Advancements and Challenges in the Galvanization of Flange Nuts for Enhanced Fastener Performance

Flange nuts and general hexagon nuts, while sharing the same size as screw threads, exhibit notable distinctions. In particular, flange nuts integrate gaskets and nuts, featuring an anti-skid insection on the bottom. This design not only increases the surface area contacts between nuts and workpieces but also enhances strength compared to the combination of ordinary nuts and washers.

Flange Nuts

The Flange Nut Specifications
Common flange nuts typically have specifications below M20. This limitation is primarily due to their predominant use in pipes and flanges, constraining the specifications of flange nuts relative to hexagon nuts. Flange nuts above M20 are often flat flanges without an insection, reserved for specialized equipment and specific applications, making them less commonly stocked by general manufacturers.
Defects in Hot-Dip Galvanizing
Despite their utility, flange nuts pose challenges during hot-dip galvanizing. Several key issues affect the fitness and performance of these fasteners, including:
  • Thread Twisting Difficulty: After plating, it becomes challenging to twist the screw thread. Residual zinc in the screw thread is stubborn, affecting the thickness and evenness of the zinc layer. External threads should ideally be processed or rolled before galvanizing, while internal threads can be addressed before or after the process. However, practical considerations often necessitate a galvanized layer on both internal and external threads, requiring creative solutions to avoid compromising fit strength.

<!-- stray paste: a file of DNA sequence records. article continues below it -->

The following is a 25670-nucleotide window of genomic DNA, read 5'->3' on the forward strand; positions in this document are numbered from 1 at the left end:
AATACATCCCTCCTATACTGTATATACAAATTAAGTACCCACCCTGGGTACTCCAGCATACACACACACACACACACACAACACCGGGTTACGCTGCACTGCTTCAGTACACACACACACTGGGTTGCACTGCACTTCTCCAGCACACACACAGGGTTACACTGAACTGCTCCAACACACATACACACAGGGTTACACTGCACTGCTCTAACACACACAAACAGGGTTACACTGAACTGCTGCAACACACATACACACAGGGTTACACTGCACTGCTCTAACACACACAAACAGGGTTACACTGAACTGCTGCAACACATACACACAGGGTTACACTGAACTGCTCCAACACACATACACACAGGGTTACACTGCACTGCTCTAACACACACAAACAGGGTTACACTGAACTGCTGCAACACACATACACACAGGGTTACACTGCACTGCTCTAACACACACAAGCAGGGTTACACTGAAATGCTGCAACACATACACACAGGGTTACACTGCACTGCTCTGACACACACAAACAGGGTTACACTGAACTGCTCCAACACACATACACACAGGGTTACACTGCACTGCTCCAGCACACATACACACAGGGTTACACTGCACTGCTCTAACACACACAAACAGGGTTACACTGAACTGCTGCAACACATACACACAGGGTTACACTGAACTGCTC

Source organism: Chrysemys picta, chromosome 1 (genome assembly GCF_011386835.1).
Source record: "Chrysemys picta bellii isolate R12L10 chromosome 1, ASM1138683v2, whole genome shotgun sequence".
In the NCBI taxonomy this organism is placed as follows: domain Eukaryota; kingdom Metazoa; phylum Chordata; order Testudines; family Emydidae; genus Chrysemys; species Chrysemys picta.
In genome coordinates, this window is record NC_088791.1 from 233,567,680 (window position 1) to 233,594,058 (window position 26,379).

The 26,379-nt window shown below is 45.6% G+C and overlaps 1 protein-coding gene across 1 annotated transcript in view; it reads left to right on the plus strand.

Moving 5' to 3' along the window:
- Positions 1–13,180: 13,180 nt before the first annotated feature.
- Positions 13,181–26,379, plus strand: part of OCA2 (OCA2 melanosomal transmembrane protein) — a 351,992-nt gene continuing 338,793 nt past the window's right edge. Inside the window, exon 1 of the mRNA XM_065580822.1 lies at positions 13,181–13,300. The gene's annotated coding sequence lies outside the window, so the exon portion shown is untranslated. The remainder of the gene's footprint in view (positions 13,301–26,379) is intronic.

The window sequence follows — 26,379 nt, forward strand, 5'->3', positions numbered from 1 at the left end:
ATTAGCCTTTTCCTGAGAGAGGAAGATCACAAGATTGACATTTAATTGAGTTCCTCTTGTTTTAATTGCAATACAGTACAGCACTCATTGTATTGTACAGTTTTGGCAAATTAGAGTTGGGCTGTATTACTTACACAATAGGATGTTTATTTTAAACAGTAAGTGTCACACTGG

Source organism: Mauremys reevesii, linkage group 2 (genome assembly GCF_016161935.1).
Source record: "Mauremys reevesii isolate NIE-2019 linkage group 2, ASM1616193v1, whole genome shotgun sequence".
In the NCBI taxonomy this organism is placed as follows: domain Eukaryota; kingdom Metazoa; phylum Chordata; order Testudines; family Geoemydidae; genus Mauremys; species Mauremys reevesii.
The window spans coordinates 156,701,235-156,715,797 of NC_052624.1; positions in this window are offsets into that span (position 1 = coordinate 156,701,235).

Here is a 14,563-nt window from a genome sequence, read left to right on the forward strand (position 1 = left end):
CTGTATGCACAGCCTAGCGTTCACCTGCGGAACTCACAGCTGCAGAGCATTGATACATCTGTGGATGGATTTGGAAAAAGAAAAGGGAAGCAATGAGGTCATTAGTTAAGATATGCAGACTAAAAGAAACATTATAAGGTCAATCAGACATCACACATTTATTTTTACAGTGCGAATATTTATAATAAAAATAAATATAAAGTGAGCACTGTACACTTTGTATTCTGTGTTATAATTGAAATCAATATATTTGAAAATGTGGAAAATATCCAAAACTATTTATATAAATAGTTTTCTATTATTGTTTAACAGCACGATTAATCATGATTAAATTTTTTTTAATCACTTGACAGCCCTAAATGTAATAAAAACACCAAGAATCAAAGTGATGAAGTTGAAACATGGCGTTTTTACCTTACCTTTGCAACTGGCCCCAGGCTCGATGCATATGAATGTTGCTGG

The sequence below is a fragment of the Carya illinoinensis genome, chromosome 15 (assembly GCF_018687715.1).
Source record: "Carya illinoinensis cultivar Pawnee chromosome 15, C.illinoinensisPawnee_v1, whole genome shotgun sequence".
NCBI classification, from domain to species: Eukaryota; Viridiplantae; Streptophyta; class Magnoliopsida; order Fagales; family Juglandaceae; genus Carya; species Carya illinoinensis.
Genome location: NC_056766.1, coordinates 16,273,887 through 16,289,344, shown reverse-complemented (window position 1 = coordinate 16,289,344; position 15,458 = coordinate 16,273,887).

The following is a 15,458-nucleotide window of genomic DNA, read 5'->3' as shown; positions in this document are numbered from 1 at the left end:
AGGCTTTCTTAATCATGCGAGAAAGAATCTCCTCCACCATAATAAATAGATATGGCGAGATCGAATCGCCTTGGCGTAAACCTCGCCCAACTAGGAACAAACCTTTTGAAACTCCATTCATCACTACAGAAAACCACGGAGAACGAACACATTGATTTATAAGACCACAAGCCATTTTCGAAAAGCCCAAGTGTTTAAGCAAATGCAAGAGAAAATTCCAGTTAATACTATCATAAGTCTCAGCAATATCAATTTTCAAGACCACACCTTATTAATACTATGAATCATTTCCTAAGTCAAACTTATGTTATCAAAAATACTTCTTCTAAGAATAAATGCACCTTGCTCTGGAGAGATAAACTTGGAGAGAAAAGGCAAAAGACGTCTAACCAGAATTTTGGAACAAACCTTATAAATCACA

• Reduced Mechanical Strength: The high operating temperature of hot-dip galvanizing can diminish the mechanical strength of high-strength flange nuts. Threads on grade 8.8 bolts may fall below standard requirements after galvanizing, and bolts above grade 9.8 struggle to meet strength requirements.
  • Environmental Challenges: The hot-dip galvanizing process, conducted at high temperatures, releases irritating hydrogen gas and zinc vapor into the atmosphere. This poses challenges in terms of environmental pollution and poor working conditions.
Benefits of Hot-Dip Galvanizing
Despite the aforementioned challenges, hot-dip galvanizing remains highly regarded in the electric power, communication, and transportation sectors. Its thick coating, robust bonding strength, and long-term corrosion resistance have earned it praise. As China experiences significant development in electric power and transportation, the growth of hot-dip galvanizing for flange nuts is anticipated. This underscores the need for advancements, including the development of automatic centrifugal throwing equipment and improvements in galvanizing processes to enhance the quality of coatings on fasteners.
In the ever-evolving landscape of fastener technology, addressing the defects in hot-dip galvanizing for flange nuts is crucial. The ongoing efforts to enhance the quality and efficiency of galvanizing processes will contribute to the continued success and widespread adoption of these essential components in critical industries.

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